“I would say it’s a serious economic security threat because so many small companies out there can literally have their business destroyed through a targeted ransomware attack,” said Dmitri Alperovitch, former chief technical officer of the cybersecurity firm CrowdStrike.

He blames China for the global wave of infections that began February 26, though other researchers say it’s too early to confidently attribute them. It’s a mystery how those hackers got wind of the initial breach because no one knew about this except a few researchers, Alperovitch said.

Opium War: The Conflict That Changed China Forever

by Sebastien Roblin

Key point: London instigated a war of aggression against China in order to force an inequal treaty. Seeing their success, other major imperial powers soon followed suit.

In 1839, England went to war with China because it was upset that Chinese officials had shut down its drug trafficking racket and confiscated its dope.

Stating the historical record so plainly is shocking — but it’s true, and the consequences of that act are still being felt today.

The Qing Dynasty, founded by Manchurian clans in 1644, expanded China’s borders to their farthest reach, conquering Tibet, Taiwan and the Uighur Empire. However, the Qing then turned inward and isolationist, refusing to accept Western ambassadors because they were unwilling to proclaim the Qing Dynasty as supreme above their own heads of state.

Foreigners — even on trade ships — were prohibited entry into Chinese territory.

The exception to the rule was in Canton, the southeastern region centered on modern-day Guangdong Province, which adjoins Hong Kong and Macao. Foreigners were allowed to trade in the Thirteen Factories district in the city of Guangzhou, with payments made exclusively in silver.

The British gave the East India Company a monopoly on trade with China, and soon ships based in colonial India were vigorously exchanging silver for tea and porcelain. But the British had a limited supply of silver.

Opium War:

Britain must boost cyber-attack capacity, PM Johnson says

By David Milliken

“Cyber power is revolutionising the way we live our lives and fight our wars, just as air power did 100 years ago,” Johnson said in a statement released by his office on Saturday.

Johnson is due to present a long-term review of national security strategy to parliament on Tuesday which media reports suggest could lead to a reduction in armed forces personnel.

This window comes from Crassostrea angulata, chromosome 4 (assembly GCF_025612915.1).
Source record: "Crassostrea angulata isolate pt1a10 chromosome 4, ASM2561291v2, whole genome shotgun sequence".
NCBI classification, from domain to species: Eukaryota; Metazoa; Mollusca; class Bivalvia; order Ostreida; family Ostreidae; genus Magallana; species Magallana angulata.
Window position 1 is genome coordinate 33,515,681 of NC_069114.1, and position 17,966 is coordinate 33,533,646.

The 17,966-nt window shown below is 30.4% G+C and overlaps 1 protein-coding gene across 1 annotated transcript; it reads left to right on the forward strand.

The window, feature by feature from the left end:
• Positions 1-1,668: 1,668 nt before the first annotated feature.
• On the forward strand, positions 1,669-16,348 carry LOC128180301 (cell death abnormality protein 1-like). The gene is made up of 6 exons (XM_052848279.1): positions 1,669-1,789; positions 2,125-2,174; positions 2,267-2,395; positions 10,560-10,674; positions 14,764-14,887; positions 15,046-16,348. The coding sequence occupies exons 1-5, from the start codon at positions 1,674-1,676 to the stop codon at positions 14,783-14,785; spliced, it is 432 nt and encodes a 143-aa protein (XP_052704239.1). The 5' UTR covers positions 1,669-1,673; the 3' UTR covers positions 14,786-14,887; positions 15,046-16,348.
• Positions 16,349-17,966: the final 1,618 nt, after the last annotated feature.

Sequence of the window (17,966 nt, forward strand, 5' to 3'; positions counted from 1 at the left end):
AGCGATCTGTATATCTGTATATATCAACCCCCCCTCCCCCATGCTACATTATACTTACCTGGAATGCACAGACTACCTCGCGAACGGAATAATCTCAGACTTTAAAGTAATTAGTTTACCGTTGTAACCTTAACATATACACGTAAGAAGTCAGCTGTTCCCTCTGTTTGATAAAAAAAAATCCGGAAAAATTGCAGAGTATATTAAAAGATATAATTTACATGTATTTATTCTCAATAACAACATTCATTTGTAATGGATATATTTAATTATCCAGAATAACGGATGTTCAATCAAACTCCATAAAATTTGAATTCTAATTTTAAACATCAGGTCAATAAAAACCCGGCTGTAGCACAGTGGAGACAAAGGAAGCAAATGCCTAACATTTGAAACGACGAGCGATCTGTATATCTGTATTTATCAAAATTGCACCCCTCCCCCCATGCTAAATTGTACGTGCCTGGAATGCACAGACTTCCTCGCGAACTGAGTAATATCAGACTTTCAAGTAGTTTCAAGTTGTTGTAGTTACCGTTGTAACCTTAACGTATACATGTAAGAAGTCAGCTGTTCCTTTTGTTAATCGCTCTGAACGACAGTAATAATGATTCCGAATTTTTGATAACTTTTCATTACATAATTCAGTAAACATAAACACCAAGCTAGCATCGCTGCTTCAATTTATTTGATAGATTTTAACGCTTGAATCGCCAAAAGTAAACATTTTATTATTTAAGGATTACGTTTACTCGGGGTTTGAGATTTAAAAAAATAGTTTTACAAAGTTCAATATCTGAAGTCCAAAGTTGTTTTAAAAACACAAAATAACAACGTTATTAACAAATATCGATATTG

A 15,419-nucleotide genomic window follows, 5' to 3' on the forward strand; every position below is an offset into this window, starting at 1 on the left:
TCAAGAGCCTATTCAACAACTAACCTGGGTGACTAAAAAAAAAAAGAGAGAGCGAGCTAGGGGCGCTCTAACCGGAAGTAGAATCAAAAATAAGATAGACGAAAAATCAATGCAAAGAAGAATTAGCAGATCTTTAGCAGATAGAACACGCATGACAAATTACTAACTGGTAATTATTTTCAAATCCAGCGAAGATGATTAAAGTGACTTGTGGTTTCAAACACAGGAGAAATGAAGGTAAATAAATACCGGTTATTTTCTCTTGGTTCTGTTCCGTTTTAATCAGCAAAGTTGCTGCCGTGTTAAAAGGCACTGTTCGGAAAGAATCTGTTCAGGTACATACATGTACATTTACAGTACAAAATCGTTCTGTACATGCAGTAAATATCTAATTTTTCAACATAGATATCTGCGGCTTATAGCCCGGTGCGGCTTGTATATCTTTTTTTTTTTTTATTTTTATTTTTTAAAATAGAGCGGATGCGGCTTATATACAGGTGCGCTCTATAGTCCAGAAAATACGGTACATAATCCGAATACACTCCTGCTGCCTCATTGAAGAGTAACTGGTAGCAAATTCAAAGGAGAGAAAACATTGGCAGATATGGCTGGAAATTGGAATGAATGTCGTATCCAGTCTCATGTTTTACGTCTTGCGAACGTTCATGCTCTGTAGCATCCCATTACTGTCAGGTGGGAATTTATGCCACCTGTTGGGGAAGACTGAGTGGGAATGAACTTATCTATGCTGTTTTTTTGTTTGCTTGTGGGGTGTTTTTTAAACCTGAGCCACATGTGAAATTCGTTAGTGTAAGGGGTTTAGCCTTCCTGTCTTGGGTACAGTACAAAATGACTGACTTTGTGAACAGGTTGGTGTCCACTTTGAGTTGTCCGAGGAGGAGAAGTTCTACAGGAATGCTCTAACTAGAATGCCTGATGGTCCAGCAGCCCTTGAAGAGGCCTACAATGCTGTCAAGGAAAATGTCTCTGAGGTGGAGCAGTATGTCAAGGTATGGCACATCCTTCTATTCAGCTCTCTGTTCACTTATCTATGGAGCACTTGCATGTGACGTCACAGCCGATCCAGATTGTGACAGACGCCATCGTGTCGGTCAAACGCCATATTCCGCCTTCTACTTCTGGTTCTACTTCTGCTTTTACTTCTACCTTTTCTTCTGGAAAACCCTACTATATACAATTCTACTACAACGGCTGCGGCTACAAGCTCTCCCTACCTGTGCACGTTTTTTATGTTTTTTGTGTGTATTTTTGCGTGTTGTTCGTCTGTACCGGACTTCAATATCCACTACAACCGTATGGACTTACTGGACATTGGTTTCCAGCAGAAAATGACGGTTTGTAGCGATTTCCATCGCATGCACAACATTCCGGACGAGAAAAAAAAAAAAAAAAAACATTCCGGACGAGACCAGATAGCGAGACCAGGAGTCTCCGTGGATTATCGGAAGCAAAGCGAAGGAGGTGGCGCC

“The review will set out the importance of cyber technology to our way of life - whether it’s defeating our enemies on the battlefield, making the internet a safer place or developing cutting-edge tech to improve people’s lives,” Johnson’s office said.

In 2019, Britain spent $59 billion, or 2.1% of national income, on defence, more than any other large European country but far below the 3.5% of income spent by the United States.

Britain has invested heavily in costly aircraft carriers in recent years and maintains nuclear weapons, but its ground forces have shrunk since the Cold War ended.

Some British media have reported that the review will call for the number of army personnel to be reduced by a further 12,500 to around 70,000.

The defence ministry said on Saturday that talk of cuts “at this stage is speculation”.

The Future of U.S.-Russian Arms Control: Principles of Engagement and New Approaches

As one of its first decisions regarding security policy, the Biden administration agreed to extend the New Strategic Arms Reduction Treaty (START) for five years with no conditions. New START represents one of the last remaining vestiges of international arms control architecture and one of the few areas of potentially productive U.S.-Russian dialogue in an otherwise toxic, distrustful bilateral relationship. Yet the security environment has drastically changed since New START was negotiated in 2010. The treaty covers only a part of the “security equation” wherein missile defense, new weapons systems, space-based assets, and advanced technologies are not subject to formal arms control agreements. Both Moscow and Washington—though to different extents—have grounds to be concerned about the nuclear capabilities of third countries that are not party to existing arms control arrangements.

Against this backdrop, how can we begin to reframe the U.S.-Russian arms control dialogue for the future? Where should the negotiation or discussion start: with new capabilities or rebuilding some semblance of trust through greater transparency measures? Should principles be reaffirmed and developed in multilateral forums rather than through formal treaties? What can realistically be accomplished during the five-year extension period? These questions provided the backdrop to a U.S.-Russian Track 2 Strategic Stability Dialogue held over four, in-depth conversations in November and December 2020, hosted by the Center for Strategic and International Studies (CSIS) and the Moscow-based PIR Center. This bilateral and bipartisan dialogue was unique in featuring a wide range of views on arms control on both the U.S. and Russian sides. In doing so, the organizers sought to build the groundwork for an approach to arms control talks that would withstand political fluctuations in both countries.DOWNLOAD THE REPORT

Covid Vaccines Aren’t Enough. We Need More Tests.

By Jennifer B. Nuzzo and Emily N. Pond